Potamides conicus is a small, rather homely snail that lives on intertidal flats and salt lakes around the Mediterranean Sea and western Indian Ocean. I say 'homely' because it belongs to the family Potamididae — the mud whelks — which are the epitome of 'homely'. Telescopium, anyone?
Potamides conicus is the only living member of the family to occur in the Med. Most of the 29 living species are clustered in the Indo – West Pacific (IWP), a few live in the eastern Pacific and at least one occurs in West Africa. Tropical and subtropical species are associated with mangroves. Elsewhere, potamidids live in the temperate equivalent — saltmarsh and mudflats.
For a long time, malacologists have treated P. conicus as special. Well, all snails are special. But this species is of particular specialness. Not only does it have a unique geographical range among Potamididae but it is also the last living member of a now extinct genus.
Or is it?
It's certainly true that it's the only mud whelk in the
So which one is it?
The answer isn't immediately obvious. For a start, Potamides conicus isn't a Potamides at all. According to a recent study by David Reid and colleagues, it belongs to the IWP genus Cerithideopsilla. Its closest living relative is C. cingulata, which is the most widespread of the lot. Or would be, were it not a muddle of two — or maybe more — species. But never mind about that. The important bit is that our Med mollusc is related to something from the IWP.
So this indicates that the snail formerly known as P. conicus is a recent invader from the western Indian Ocean to the Mediterranean, doesn't it?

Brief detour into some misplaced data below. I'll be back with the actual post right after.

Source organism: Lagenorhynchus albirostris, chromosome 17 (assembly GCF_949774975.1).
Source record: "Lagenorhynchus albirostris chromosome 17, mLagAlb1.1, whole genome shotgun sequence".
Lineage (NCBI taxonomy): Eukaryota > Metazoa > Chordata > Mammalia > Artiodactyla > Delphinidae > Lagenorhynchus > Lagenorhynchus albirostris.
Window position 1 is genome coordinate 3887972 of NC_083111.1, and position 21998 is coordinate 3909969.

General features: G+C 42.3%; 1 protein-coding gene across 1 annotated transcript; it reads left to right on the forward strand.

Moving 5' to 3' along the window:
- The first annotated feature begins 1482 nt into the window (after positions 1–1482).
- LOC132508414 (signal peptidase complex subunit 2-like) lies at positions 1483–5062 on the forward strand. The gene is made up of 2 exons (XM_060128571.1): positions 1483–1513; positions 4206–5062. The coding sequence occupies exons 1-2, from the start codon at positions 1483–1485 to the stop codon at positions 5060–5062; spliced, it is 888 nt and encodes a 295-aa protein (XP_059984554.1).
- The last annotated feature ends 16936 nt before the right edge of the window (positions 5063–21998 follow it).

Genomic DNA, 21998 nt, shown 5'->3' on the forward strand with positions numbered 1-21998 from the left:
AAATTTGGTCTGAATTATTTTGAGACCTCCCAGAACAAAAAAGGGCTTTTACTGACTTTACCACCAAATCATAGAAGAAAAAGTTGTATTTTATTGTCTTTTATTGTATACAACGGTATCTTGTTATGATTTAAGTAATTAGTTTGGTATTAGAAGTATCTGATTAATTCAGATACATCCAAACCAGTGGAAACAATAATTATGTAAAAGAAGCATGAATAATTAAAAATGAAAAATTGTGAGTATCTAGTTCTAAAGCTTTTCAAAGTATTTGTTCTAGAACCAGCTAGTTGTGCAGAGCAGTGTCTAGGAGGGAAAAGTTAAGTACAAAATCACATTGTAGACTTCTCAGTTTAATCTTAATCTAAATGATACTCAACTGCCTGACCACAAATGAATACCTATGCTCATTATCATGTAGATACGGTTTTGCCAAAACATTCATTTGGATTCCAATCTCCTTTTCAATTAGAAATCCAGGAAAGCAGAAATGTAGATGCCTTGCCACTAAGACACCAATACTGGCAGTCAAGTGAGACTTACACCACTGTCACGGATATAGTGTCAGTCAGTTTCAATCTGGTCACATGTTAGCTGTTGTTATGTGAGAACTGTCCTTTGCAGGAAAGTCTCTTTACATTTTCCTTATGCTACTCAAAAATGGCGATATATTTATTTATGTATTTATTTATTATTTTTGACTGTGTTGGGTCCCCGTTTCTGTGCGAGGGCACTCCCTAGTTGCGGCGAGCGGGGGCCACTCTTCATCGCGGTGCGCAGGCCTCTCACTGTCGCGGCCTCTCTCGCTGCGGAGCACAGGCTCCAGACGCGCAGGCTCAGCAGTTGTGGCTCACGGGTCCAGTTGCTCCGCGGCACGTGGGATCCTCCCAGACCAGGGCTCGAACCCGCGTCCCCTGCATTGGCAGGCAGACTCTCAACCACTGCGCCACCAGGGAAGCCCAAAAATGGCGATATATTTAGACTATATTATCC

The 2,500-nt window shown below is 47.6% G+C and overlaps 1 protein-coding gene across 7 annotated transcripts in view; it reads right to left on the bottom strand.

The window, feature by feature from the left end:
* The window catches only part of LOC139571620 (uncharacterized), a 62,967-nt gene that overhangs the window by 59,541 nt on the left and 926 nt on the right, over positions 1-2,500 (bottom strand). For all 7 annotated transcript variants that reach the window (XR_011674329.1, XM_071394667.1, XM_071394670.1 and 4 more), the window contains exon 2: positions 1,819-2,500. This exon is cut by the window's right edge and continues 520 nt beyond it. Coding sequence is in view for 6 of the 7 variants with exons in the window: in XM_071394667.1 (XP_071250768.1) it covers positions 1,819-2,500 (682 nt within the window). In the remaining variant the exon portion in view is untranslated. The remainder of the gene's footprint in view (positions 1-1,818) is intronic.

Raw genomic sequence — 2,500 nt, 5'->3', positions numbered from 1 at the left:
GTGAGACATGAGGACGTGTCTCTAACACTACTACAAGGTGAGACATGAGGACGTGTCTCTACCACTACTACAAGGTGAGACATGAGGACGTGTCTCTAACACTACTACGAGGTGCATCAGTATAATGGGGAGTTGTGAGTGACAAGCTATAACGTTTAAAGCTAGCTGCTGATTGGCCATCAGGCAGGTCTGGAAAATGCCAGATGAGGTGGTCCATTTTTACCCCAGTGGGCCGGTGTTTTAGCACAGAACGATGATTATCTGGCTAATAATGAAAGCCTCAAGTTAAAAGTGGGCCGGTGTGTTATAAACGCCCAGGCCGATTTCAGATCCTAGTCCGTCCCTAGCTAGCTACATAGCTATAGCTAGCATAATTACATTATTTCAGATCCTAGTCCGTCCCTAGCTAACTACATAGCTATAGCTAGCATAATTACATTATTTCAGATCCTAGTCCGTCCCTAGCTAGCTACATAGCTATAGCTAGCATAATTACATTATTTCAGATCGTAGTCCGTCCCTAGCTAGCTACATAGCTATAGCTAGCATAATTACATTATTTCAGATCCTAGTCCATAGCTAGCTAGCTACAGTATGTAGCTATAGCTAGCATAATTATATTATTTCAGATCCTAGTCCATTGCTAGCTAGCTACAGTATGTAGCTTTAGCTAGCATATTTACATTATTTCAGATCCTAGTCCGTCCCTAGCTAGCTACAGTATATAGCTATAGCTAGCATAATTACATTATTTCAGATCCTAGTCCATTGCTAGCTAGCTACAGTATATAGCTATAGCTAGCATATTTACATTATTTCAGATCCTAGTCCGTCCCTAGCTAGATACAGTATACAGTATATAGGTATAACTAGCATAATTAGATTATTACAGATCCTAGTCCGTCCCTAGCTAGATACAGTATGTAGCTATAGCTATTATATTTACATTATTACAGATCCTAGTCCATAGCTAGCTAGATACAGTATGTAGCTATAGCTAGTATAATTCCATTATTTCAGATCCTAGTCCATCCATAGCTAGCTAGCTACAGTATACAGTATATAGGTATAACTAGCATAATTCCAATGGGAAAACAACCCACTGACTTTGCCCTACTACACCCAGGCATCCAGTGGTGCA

Weeeeeelllll ... it might. But the fossil evidence suggests something else. Numerous potamidid species have been dug up from the rocks in southern Europe. Of these, C. graeca appears to be most closely related to C. conica. It ranges from Late Miocene to Pliocene, post-dating the time when land movement pinched off the Mediterranean from the Indian Ocean. So Cerithideopsilla graeca wasn't marooned in the Mediterranean on closure of the Tethys Ocean. It probably spread there after the event.
Reid et al. make the case for C. conica arising from that Mediterranean stock and dispersing to the Indian Ocean during more recent times. Its salt tolerance and developmental strategy certainly make this model plausible. Birds may also have been involved. Either on their way to or from Hawaii.
Sounds good. But the authors add a note of caution to this part of their study. Their samples of C. conica all came from the Indian Ocean not from the Mediterranean Sea. What if the species is actually a complex?
We'll have to wait for the sequel.
Reid, D.G., Dyal, P., Lozouet, P., Glaubrecht, M. & Williams, ST. (2008). Mud whelks and mangroves: the evolutionary history of an ecological association (Gastropoda: Potamididae) Molecular Phylogenetics and Evolution 47: 680 – 699